Wreck of U-Boat Sunk Off English Coast During WWI Explored for the First Time
by Claire Bugos/Smithsonianmag.com
British archaeologists have surveyed the wreck of a German U-boat for the first time since it sank 103 years ago. The remarkably intact vessel adds to the story of an especially fraught period of naval warfare during World War I.
A team led by Rodrigo Pacheco-Ruiz of the University of Southampton discovered the submarine’s remains during an exploratory dive this summer. Resting at a depth of 150 feet below the surface, the wreck is situated some 20 nautical miles off the coast of Yorkshire, England. As David Keys reports for the Independent, the researchers used two remotely operated vehicles to capture the first video and sonar 3-D images of the sunken ship.
After more than a century at the bottom of the North Sea, the vessel showed an “astonishing” level of preservation, according to a statement. The main hull remains intact, and images show a large hole on its port side, where Royal Navy patrol boat P-57 rammed it on November 18, 1917. Debris including a torpedo tube surrounds the wreck.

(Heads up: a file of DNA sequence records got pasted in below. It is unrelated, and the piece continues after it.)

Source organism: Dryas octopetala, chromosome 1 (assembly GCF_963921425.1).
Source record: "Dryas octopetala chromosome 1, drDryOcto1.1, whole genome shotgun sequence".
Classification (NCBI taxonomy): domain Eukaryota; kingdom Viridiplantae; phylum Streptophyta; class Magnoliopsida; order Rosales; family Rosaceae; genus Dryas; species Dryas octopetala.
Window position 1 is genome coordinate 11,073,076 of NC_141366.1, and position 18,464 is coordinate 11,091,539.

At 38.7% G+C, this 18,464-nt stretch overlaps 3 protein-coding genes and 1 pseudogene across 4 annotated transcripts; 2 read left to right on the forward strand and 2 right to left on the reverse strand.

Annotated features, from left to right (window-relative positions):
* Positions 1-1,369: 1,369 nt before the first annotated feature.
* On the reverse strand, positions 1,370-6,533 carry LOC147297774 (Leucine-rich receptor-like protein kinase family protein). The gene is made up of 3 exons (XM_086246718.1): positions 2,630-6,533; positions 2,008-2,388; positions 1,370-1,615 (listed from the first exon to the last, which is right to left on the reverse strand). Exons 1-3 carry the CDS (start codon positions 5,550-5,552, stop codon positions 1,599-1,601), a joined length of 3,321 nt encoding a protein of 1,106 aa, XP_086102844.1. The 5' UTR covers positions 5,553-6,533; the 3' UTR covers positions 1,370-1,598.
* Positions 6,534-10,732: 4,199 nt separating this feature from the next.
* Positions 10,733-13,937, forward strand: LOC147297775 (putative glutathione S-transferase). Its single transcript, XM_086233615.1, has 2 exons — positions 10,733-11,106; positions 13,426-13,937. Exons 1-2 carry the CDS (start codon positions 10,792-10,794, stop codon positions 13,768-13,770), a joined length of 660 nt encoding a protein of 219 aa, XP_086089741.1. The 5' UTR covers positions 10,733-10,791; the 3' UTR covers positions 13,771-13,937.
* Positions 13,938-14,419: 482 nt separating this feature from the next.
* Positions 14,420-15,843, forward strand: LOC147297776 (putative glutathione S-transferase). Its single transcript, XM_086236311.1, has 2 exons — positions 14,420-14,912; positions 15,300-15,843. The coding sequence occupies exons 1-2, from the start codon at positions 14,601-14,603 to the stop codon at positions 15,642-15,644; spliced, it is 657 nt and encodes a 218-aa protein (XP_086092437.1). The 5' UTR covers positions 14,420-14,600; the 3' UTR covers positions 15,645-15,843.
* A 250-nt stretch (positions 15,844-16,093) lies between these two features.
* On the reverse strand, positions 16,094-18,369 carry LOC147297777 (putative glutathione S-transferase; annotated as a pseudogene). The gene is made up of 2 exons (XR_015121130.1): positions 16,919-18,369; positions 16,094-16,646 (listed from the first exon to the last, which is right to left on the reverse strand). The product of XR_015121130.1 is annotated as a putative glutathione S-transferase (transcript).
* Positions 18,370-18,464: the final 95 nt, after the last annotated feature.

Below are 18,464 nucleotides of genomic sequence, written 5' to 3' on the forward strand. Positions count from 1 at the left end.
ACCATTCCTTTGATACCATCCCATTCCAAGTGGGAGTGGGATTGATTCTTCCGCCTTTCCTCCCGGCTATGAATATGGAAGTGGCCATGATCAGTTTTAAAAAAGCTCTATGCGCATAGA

Carol graduated from Riverside White Cross School of Nursing in Columbus, Ohio and received her diploma as a registered nurse. She attended Bowling Green State University where she received a Bachelor of Arts Degree in History and Literature. She attended the University of Toledo, College of Nursing, and received a Master’s of Nursing Science Degree as an Educator.
She has traveled extensively, is a photographer, and writes on medical issues. Carol has three children RJ, Katherine, and Stephen – one daughter-in-law; Katie – two granddaughters; Isabella Marianna and Zoe Olivia – and one grandson, Alexander Paul. She also shares her life with her husband Gordon Duff, many cats, and two rescues.
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